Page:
As it’s been pointed out many times, before these two blocks (Ravnica and Time Spiral), it was mostly Block A vs. Block B in standard. It was boring to play with and play against. This time, with both of these blocks out, it is much better to mix up the two and have different decks to play against. Sure, there’s always going to be block centric decks, but it was much better than in previous years. Now you’re going to have to back it up with these new blocks coming out.
Accomplished? Yes

Design and Creative Integration.
While taken us back to Fallen Empires might be a treat for some (like me) to others, it was places they never wanted to go again. But this block was different for everyone since it was all subjective. Didn’t know about Gush? Then Fathom Seer didn’t mean anything to you (see, some people might have learned something today). Sure, it rewarded us long time players, but as we’ve come to learn, you’re an old magic player if you’ve been playing for two blocks. Does this mean they shouldn’t have tried something about Nostalgia? Of course not. As Wizards learned: sometimes, not everyone wants to go back home.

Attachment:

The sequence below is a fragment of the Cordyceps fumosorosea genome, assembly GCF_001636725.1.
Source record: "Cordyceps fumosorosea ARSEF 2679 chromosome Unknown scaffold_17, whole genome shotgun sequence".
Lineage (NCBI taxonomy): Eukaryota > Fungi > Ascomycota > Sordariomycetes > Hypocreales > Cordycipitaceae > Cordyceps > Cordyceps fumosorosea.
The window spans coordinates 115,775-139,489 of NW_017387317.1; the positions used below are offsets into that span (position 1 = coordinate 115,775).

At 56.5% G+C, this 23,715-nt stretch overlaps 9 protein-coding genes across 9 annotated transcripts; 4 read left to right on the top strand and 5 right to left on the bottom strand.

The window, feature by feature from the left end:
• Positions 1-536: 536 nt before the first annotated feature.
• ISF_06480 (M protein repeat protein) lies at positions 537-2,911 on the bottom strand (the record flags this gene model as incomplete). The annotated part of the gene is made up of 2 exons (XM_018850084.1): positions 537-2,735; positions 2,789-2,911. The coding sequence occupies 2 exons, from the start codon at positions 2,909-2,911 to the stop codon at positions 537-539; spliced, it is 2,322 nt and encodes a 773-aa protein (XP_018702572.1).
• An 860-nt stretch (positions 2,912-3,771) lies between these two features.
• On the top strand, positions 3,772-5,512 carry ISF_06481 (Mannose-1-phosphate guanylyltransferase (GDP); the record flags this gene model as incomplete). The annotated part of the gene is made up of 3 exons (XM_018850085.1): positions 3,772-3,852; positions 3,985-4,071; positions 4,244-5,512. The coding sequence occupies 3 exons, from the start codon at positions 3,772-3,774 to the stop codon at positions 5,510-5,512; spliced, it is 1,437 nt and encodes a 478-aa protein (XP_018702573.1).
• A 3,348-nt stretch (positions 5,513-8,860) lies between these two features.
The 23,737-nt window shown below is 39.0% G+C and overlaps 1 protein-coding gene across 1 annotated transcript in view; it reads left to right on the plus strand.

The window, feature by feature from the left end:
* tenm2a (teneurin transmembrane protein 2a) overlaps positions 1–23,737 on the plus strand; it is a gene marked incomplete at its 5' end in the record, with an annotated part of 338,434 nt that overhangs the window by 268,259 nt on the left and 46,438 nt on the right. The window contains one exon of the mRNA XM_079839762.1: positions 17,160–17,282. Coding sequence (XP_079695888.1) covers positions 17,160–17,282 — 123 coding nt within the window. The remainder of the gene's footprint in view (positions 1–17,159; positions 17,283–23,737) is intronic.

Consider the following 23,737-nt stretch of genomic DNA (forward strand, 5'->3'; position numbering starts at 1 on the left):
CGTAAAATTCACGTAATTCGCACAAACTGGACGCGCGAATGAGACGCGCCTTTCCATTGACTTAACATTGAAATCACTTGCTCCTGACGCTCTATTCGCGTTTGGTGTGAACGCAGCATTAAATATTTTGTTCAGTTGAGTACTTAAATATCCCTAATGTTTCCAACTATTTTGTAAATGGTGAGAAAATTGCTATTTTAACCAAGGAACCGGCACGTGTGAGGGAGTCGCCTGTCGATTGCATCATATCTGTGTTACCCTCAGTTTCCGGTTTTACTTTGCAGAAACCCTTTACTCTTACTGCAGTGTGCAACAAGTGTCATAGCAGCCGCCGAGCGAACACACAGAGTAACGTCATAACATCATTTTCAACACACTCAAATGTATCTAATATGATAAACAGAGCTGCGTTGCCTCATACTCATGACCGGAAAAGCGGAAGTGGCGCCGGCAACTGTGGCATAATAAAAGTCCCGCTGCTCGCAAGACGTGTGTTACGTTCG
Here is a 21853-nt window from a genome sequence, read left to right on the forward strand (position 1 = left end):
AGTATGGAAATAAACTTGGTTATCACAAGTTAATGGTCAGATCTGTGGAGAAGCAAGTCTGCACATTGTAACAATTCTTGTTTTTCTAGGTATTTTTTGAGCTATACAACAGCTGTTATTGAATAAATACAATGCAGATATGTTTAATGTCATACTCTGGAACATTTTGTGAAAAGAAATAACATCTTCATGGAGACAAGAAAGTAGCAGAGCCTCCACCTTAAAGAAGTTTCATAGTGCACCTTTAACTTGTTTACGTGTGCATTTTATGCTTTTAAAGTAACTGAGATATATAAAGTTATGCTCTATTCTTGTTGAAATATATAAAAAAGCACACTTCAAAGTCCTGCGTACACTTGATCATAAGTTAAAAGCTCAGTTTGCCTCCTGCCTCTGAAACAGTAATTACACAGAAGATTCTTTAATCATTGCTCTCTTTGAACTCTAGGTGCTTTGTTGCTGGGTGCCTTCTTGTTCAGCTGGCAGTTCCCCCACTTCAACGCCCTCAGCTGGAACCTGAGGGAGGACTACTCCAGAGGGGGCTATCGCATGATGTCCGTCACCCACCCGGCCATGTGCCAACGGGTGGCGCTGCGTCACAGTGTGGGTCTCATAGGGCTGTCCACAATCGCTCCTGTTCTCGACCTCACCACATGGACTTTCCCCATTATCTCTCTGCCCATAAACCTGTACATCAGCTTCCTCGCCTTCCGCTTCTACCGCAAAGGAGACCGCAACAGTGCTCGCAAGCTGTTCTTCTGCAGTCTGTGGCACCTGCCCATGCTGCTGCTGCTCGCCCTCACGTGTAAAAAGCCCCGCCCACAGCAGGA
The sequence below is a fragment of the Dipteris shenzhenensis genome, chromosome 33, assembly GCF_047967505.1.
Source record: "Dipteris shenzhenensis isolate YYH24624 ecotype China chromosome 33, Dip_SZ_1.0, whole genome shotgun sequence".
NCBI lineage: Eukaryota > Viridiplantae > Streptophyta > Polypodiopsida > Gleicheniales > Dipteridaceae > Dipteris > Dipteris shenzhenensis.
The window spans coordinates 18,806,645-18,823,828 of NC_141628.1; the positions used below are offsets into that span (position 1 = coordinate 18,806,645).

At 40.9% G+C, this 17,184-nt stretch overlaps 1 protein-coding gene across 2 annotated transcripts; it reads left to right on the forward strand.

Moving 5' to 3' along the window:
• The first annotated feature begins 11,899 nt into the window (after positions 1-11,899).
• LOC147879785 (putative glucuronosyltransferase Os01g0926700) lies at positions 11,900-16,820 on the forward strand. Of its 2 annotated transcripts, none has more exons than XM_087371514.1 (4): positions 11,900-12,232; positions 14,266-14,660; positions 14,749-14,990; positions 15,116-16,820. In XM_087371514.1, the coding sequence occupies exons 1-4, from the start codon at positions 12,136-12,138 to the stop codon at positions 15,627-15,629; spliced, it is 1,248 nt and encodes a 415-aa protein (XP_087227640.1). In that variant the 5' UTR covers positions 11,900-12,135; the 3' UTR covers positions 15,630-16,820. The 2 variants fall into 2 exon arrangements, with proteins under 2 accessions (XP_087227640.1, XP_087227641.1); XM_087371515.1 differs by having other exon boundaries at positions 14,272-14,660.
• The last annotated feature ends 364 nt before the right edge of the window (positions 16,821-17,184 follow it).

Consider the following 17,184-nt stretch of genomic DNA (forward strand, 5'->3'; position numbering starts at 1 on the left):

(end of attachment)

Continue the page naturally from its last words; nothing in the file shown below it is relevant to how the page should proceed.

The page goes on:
Accomplished? Not really

#2 – Embrace the Tools of the Past
Oh, I get it, it was a joke! It was a block about nostalgia and we have to look to the past. Ha! Oh MaRo, you should’ve written for Roseanne…
Accomplished? Sure, why not?

#3 – Find Ways to Surprise
I think that when we visited right after New Year’s Day and saw a Black WoG, yeah,. That might have surprised everyone. When I opened my pack at Time Spiral Prerelease and pulled a Psionic Blast, that surprised me (that I would open such a good card). The Timeshifted Cards not only surprised, but divided the people on the Rumor Mill on MTGSalvation, which might have gotten a laugh inside Wizards. We were also surprised that BoP, and WoG were back, especially the birds since they were deemsed too powerful for Green. You went back on what you said could and couldn’t be in a Core Set, which really surprised us.

But, I think the biggest thing that surprised us the most was the “blatant disregard of the color pie.” After drilling in our head for years and years about how Blue isn’t supposed to get direct damage, and White was second in killing artifacts and enchantments, you gave us the finger. Sure, the visiting the past in Timeshifted Cards can be fun, and getting a Squire in a pack can be funny from time to time, but not messing with our beloved Color Pie in an environment that will stay in play for extended for years. 5 Blue cards that did damage? This wasn’t Sparta, it was madness.

And I’m glad you learned your lesson: “On the minus side, just because we can do something is not justification that we should.” Sure, you could reprint any card you want, but doesn’t mean you should bring back Dark Ritual, Counterspell, and Land Tax.
– Accomplished? Yes

Here are some other lessons that MaRo and the team learned this year:

Lesson #1 – Nostalgia as a Theme, While Potent, Is Not Universal